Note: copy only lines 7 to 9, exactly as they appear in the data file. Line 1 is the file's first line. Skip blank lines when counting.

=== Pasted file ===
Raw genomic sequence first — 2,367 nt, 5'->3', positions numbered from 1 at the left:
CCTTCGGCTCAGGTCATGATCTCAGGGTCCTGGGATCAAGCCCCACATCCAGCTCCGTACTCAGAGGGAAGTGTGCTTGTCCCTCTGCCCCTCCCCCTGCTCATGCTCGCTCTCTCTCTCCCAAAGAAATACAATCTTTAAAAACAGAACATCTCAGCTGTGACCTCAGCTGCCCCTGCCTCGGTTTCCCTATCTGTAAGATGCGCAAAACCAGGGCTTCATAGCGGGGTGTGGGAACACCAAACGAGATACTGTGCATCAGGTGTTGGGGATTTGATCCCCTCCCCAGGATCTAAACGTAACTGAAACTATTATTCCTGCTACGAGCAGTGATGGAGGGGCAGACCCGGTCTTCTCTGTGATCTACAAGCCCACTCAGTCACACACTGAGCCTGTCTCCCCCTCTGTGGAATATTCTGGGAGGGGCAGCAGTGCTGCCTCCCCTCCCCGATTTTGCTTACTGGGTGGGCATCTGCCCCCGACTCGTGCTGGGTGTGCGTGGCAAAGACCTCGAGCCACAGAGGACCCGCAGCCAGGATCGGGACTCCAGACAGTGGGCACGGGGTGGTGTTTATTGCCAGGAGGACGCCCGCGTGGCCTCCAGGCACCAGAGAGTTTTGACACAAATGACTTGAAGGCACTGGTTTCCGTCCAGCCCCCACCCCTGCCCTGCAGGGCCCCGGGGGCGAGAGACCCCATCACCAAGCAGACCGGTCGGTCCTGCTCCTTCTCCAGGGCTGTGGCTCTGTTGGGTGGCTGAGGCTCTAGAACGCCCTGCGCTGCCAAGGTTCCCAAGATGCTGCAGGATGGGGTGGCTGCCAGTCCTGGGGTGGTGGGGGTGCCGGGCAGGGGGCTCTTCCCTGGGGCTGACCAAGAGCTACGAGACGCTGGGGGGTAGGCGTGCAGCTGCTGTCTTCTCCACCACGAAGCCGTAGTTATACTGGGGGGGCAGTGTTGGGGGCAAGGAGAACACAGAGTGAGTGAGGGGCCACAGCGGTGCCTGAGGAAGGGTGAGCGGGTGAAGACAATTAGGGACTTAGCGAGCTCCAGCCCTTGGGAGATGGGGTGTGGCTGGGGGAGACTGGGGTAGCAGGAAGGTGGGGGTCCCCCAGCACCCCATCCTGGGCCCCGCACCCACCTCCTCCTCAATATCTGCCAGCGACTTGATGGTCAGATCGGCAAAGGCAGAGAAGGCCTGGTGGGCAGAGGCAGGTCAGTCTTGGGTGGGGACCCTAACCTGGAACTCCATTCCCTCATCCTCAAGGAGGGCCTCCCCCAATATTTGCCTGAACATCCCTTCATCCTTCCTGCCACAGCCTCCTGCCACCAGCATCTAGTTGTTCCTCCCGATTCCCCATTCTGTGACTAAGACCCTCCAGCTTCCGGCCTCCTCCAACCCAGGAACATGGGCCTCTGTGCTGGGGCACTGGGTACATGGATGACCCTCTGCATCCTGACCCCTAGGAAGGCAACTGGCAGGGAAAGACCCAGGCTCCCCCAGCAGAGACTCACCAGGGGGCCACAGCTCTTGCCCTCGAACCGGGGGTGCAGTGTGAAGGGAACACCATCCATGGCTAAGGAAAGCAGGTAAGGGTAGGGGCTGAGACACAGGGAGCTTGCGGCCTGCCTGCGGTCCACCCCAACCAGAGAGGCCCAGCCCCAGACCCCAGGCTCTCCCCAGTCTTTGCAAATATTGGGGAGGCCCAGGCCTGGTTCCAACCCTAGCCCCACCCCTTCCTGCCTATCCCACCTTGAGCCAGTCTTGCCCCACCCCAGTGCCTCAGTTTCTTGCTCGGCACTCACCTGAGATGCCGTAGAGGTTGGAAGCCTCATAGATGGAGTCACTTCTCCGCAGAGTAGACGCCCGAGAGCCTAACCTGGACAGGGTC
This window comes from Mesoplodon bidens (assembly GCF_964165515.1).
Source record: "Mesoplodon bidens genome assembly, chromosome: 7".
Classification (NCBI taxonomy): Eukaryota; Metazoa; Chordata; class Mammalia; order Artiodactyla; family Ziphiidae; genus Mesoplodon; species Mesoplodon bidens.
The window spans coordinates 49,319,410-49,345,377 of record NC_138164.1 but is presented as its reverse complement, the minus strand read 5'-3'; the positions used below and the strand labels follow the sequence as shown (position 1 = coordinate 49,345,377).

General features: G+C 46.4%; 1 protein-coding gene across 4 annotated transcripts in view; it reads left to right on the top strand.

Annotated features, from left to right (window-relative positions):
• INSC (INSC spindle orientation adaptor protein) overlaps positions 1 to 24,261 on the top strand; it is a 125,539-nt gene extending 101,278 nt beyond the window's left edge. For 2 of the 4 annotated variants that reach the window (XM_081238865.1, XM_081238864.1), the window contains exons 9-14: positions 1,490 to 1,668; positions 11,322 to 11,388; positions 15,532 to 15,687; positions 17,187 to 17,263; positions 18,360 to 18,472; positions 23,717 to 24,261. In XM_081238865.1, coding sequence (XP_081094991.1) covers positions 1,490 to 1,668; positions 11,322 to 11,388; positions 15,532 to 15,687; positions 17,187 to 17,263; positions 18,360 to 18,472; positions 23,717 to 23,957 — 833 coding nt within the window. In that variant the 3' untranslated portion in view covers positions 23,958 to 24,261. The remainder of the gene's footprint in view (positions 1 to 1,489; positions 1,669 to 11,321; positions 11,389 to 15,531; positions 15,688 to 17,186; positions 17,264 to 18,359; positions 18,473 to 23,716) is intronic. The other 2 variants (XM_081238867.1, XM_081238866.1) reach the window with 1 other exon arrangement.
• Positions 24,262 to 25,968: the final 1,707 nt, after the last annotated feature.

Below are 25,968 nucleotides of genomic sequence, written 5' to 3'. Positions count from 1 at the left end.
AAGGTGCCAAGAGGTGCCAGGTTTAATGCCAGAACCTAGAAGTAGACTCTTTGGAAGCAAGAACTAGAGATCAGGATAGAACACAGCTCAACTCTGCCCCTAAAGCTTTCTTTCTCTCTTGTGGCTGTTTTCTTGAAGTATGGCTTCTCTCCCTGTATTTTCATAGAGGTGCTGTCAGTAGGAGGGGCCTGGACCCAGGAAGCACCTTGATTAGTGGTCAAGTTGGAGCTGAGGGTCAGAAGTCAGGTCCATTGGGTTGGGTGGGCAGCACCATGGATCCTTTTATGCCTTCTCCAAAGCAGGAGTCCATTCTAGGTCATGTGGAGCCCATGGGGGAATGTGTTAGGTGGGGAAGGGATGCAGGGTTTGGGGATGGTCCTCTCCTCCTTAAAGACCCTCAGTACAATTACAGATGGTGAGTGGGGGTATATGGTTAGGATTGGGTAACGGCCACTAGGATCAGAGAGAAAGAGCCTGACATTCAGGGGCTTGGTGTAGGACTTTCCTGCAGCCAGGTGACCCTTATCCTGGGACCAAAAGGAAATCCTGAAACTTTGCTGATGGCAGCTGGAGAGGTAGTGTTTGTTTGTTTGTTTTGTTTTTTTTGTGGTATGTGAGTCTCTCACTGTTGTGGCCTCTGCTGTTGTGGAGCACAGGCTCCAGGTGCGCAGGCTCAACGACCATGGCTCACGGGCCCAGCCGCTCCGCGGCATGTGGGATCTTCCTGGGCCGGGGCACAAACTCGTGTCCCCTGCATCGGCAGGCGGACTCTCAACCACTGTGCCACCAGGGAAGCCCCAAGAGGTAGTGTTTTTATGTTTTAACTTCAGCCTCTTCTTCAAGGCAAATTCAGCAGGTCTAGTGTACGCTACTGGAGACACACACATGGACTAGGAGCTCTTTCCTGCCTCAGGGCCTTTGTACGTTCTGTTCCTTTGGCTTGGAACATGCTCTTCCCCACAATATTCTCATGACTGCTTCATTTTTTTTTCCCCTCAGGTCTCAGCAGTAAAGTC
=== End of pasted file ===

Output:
General features: G+C 46.4%; 1 protein-coding gene across 4 annotated transcripts in view; it reads left to right on the top strand.

Annotated features, from left to right (window-relative positions):
• INSC (INSC spindle orientation adaptor protein) overlaps positions 1 to 24,261 on the top strand; it is a 125,539-nt gene extending 101,278 nt beyond the window's left edge. For 2 of the 4 annotated variants that reach the window (XM_081238865.1, XM_081238864.1), the window contains exons 9-14: positions 1,490 to 1,668; positions 11,322 to 11,388; positions 15,532 to 15,687; positions 17,187 to 17,263; positions 18,360 to 18,472; positions 23,717 to 24,261. In XM_081238865.1, coding sequence (XP_081094991.1) covers positions 1,490 to 1,668; positions 11,322 to 11,388; positions 15,532 to 15,687; positions 17,187 to 17,263; positions 18,360 to 18,472; positions 23,717 to 23,957 — 833 coding nt within the window. In that variant the 3' untranslated portion in view covers positions 23,958 to 24,261. The remainder of the gene's footprint in view (positions 1 to 1,489; positions 1,669 to 11,321; positions 11,389 to 15,531; positions 15,688 to 17,186; positions 17,264 to 18,359; positions 18,473 to 23,716) is intronic. The other 2 variants (XM_081238867.1, XM_081238866.1) reach the window with 1 other exon arrangement.